How to Build a Girl Hardback
What do you do in your teenage years when you realise what your parents taught you wasn't enough?
You must go out and find books and poetry and pop songs and bad heroes - and build yourself. It's 1990. Johanna Morrigan, 14, has shamed herself so badly on local TV that she decides that there's no point in being Johanna anymore and reinvents herself as Dolly Wilde - fast-talking, hard-drinking Gothic hero and full-time Lady Sex Adventurer!
She will save her poverty stricken Bohemian family by becoming a writer - like Jo in Little Women, or the Brontes - but without the dying young bit. By 16, she's smoking cigarettes, getting drunk and working for a music paper. She's writing pornographic letters to rock-stars, having all the kinds of sex with all the kinds of men, and eviscerating bands in reviews of 600 words or less.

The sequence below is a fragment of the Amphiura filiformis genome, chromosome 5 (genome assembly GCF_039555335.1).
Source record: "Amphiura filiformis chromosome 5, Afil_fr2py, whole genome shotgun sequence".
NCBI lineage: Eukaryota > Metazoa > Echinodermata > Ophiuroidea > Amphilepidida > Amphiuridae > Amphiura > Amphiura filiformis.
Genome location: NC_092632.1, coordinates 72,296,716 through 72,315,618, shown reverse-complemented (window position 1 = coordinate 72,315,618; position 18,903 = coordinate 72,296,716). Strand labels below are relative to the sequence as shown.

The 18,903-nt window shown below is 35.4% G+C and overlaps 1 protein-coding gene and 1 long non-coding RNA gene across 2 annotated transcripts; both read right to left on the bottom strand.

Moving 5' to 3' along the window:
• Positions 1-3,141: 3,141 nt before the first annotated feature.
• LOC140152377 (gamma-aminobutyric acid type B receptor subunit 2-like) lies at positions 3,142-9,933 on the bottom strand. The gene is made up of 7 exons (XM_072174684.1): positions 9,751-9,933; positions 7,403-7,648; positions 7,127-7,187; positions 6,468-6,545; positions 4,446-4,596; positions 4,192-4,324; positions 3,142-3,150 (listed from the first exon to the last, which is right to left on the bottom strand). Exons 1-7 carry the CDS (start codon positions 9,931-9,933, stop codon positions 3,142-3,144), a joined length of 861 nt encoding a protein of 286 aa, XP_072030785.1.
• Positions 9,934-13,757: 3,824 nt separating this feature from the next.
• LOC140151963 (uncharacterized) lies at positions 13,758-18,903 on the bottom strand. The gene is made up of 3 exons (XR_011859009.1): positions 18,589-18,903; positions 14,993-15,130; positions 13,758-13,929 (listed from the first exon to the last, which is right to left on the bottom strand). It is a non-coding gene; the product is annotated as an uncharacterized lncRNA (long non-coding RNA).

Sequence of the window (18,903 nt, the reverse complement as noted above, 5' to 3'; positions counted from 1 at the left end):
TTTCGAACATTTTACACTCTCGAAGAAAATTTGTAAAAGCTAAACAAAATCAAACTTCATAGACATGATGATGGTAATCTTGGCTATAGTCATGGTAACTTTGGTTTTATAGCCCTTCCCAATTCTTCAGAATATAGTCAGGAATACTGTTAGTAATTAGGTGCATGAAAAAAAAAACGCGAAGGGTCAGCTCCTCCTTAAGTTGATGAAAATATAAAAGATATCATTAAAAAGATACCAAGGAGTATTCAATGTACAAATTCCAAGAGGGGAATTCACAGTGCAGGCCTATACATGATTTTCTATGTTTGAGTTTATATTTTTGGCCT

But what happens when Johanna realises she's built Dolly with a fatal flaw?
Is a box full of records, a wall full of posters and a head full of paperbacks, enough to build a girl after all?Imagine The Bell Jar written by Rizzo from Grease, with a soundtrack by My Bloody Valentine and Happy Mondays.
As beautiful as it is funny, How To Build a Girl is a brilliant coming-of-age novel in DMs and ripped tights, that captures perfectly the terror and joy of trying to discover exactly who it is you are going to be.
- Format: Hardback
- Pages: 352 pages
- Publisher: Ebury Publishing
- Publication Date: 03/07/2014
- Category: Modern & contemporary fiction (post c 1945)
- ISBN: 9780091949006
- Paperback from £7.65
- EPUB from £4.99
- eAudiobook MP3 from £8.00
Showing 1 - 1 of 1 reviews.
Review by elliepotten
This is a semi-autobiographical novel about Johanna, an awkward, bookish but wonderfully spirited teenager living on a Wolverhampton council estate, who reinvents herself as Dolly Wilde, a wild-child pop culture fiend, in order to get a job in music journalism and earn money to help keep her family out of abject poverty. It's absolutely hilarious, brutally honest and deliciously earthy, and I've underlined half the book; there are so many brilliant one-liners, beautiful little philosophies and moments of painfully real political and social commentary. Love, love, love.